I found an exciting video subtitled in English and posted on Paulus4AD’s Youtube channel, made with images from the movie “Bitwa Warszawska 1920”, filmed by Polish filmmaker Jerzego Hoffmana in 2011.
Lenin’s goal: to spread communism throughout Europe
The facts that the video recounts happened during the Polish-Soviet War (1919-1921), initiated after the recovered independence of Poland (it had been occupied by Prusia, the Austrohungarian Empire and Russia for more than a century). Encouraged by his victory over the Tsarist armies, Lenin intends to extend communism to the rest of Europe by force, occupying Poland and then supporting the German Communists, who in January 1919 had led the violent Spartacist Uprising. In Poland the fate of Europe will be decided.
Poles prepare for defense with little hope for success
In the summer of 1920 the situation is dramatic for John Paul II’s native country. Men and women, older and younger (beginning with the Scouts: Poland is a country with a great tradition of Scouting), bourgeois, peasants and workers, civilians and military prepare to defend their homeland and prevent the Red Army from subjugating a country proud of His Catholic faith. In the parishes the priests call to the Poles to assume their responsibility towards their people going to the combat against the invader. The international community assumes that Poland will be defeated. All foreign diplomatic delegations leave Warsaw, with the exception of the British delegation and the Nuncio Achille Ratti, who two years later will become Pope Pius XI. Soviet troops arrive in the vicinity of Warsaw. The only allies the Poles have are a group of volunteer American pilots (the so-called Kościuszko’s Squadron, who will fight in this battle) and a few hundred British and French military advisers (among them Charles de Gaulle, who during this contest will get the largest Polish military decoration, Virtuti Militari). Hungary, a country traditionally friendly to Poland, has tried to send 30,000 armed horsemen in support of the Poles, but the Czechoslovak Government has not allowed them to pass.
Overcoming the Soviets with a cross to the front
The Soviets have planned to cross the Vistula River and surround Warsaw. On 12 August the town of Radzymin falls, only 23 kilometers from Warsaw. On the 14th, fighting takes place in the village of Ossów, 18 kilometers from Warsaw. Many of its supporters are young Polish university students, all of them volunteers. Next to the defenders is the priest Ignacy Skorupka, chaplain of the Polish Army. Father Skorupka dies in these fights when he encourages his compatriots, leading his advance with only a cross in his hand. That afternoon the Soviets are totally unexpectedly rejected. Ossów is the first skirmish that ends in Polish victory since the beginning of the Bolshevik offensive. At present a monument in Warsaw recalls the heroism of Father Skorupka.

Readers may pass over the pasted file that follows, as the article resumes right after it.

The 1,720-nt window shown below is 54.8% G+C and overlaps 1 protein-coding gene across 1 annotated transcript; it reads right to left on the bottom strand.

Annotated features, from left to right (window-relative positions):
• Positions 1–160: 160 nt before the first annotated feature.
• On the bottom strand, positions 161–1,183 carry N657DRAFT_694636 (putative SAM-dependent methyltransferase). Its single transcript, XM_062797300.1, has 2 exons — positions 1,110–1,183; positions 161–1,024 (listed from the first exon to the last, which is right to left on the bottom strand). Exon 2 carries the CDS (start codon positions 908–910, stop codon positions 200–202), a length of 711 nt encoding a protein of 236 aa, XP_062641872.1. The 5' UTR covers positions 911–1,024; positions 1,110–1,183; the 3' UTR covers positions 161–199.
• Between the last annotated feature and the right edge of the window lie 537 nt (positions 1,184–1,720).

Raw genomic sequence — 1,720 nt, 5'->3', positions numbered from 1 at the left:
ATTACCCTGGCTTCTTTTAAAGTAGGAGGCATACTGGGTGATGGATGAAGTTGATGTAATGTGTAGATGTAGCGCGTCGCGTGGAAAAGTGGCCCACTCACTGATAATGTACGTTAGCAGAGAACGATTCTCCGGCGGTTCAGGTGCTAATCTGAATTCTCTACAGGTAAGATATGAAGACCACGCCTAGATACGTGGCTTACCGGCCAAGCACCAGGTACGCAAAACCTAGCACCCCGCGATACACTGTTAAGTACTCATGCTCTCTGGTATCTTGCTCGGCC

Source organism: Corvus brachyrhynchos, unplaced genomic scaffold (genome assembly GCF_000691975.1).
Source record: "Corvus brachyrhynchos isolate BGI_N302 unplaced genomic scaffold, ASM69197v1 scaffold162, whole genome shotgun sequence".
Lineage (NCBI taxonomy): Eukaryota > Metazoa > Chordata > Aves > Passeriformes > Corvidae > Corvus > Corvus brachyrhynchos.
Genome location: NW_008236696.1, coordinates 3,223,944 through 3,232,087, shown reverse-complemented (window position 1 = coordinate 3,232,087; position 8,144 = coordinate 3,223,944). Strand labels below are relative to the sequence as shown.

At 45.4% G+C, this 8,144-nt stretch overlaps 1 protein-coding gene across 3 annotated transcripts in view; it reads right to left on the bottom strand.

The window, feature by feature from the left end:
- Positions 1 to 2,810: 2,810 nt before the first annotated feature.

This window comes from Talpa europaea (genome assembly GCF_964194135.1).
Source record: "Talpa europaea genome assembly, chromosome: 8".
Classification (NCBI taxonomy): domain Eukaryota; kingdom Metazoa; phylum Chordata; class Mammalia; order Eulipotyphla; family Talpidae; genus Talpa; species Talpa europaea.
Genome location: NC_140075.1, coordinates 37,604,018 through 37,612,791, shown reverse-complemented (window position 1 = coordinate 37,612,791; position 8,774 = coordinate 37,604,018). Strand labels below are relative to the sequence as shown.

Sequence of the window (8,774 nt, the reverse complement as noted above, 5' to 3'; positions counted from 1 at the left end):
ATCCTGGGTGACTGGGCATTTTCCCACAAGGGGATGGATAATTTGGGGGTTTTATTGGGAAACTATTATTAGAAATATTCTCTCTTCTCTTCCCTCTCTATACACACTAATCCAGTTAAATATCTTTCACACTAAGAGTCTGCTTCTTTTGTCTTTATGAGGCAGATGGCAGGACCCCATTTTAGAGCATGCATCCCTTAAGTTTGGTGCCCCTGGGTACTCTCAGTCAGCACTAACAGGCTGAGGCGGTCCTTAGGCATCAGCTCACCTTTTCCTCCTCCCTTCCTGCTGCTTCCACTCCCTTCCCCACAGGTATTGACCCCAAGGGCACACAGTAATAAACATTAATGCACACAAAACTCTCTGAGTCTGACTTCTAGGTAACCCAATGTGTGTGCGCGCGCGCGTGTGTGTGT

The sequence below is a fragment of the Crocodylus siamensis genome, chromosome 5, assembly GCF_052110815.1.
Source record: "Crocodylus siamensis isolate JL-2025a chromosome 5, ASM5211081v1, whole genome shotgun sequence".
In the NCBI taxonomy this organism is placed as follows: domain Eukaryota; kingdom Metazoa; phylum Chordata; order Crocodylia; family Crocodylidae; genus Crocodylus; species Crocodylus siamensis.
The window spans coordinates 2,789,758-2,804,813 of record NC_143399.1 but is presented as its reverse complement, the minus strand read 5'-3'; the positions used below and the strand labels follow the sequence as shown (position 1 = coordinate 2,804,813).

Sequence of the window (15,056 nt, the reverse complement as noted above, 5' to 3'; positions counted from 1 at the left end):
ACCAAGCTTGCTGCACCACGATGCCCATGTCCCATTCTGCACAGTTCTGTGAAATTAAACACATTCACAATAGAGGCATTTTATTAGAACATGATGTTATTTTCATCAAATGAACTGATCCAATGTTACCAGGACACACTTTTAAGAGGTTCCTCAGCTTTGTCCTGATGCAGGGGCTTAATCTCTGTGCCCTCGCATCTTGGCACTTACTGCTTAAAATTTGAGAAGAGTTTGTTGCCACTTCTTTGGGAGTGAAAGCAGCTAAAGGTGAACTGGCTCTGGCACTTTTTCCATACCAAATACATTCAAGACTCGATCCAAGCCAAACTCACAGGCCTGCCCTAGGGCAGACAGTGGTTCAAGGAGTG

Bolshevik advance stopped on the day of the Assumption of the Virgin
On 15 August, the communist advance on Warsaw was halted. In a very hard battle that leaves many casualties, the Poles manage to surround the Bolsheviks and put them in flight. The famous Polish cavalry rejects the invaders with blows of sabers and spears. Significantly, and against all odds, the red march to Warsaw is stopped on the day of the Assumption of the Blessed Virgin. The Poles will remember him as “the Miracle of the Vistula”. Today, in commemoration of that victory, Poland celebrates every August 15 the day of its armed forces.
Communism is forced to postpone its expansion more than two decades
For Communist Russia the defeat of Warsaw is devastating. Their leaders fear that Poland, enraged, invade Russia and call for peace, which begins in October with a ceasefire and is consolidated with the signing of the Treaty of Riga on 18 March 1921, leaving the border between both countries delimited very similar to what it was in 1772. The Soviet defeat against Poland has consequences for the whole of Europe: Lenin abandons his policy of expansionism and adopts the thesis of “socialism in one country”, endorsed after his death by the XIV Congress of the Communist Party of the Soviet Union. The value and sacrifice of the Poles allows postponing more than two decades, until after World War II, communist rule over Europe. Because of this, in communist Poland this battle is the object of an iron censorship and manipulation. Today free Poland remembers those heroes with pride and gratitude. In the rest of Europe they have practically forgotten. Edgar Vincent, one of the British representatives in Poland at the time of this battle, wrote years later:
“The history of contemporary civilization knows no event of greater importance than the battle of Warsaw, 1920, and no other whose meaning has been more despised.”
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